Corporate Arkansas, through its lobbyists at the chambers of commerce, just can’t stop grabbing at tax dollars (even as they preach at the rest of us about the beauties of the free market).
Here, Attorney General Dustin McDaniel comes through with the latest iteration of the corporate line, an opinion saying a sham “services contract” between local governments and chambers of commerce is a good way to launder tax money into corporate pockets. (OK, I’m embellishing his language a tiny bit.) McDaniel doesn’t, of course, review any of the specific sham contracts in which cities supposedly farm out economic development activities. He just pronounces them valid if they are for a “public purpose.”
Problem is, in its prohibition on spending money on private organizations, the Constitution says not a single word about that prohibition being lifted for “public purposes.” Indeed, if that were so, cities and counties could cobble up any number of “public purposes” to throw tax money at private entities. The chambers of commerce could think of plenty of them, you may be sure, if all first self-serving. It is their stated intention to have a dedicated source of tax revenue to fund all of chambers, thus putting on taxpayers the primary burden of meeting the chambers’ stated objective of increasing members’ profits.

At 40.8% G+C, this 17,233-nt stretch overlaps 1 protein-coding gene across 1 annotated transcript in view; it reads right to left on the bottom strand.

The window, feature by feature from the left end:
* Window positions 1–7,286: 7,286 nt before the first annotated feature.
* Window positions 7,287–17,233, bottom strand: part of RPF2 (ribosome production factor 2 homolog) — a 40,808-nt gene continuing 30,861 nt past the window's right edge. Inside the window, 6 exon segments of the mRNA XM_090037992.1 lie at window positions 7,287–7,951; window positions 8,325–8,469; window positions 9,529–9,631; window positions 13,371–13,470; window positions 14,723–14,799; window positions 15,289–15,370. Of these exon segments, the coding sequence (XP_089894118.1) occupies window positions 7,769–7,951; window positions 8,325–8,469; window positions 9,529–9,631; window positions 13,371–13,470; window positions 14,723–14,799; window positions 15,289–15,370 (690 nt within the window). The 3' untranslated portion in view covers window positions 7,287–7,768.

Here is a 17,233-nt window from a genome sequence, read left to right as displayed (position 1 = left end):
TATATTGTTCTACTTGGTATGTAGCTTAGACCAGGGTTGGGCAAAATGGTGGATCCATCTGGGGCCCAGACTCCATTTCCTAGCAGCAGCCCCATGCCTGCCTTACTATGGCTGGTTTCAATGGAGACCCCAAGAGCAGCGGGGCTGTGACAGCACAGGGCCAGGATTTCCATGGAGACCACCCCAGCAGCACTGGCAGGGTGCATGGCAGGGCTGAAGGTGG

Nice timing. Little Rock City Attorney Tom Carpenter advised me formally today that, based on talks with Little Rock Regional Chamber of Conmerce’s executive director Jay Chesshir, the chamber can’t (which isn’t true) and won’t provide the city an accounting of how the city’s $200,000 is spent. The sham services contract between the chamber and the city says explicitly that the state Freedom of Information Act will be observed. If the chamber won’t do something, far be it from Mayor Mark Stodola or one of his subordinates to insist that the contract be followed.
McDaniel’s opinion today went to Rep. Mark Perry of Jacksonville, where the chamber wants hamburger tax money to print visitor guides and other material. McDaniel said you take that hamburger tax money and go, chamber.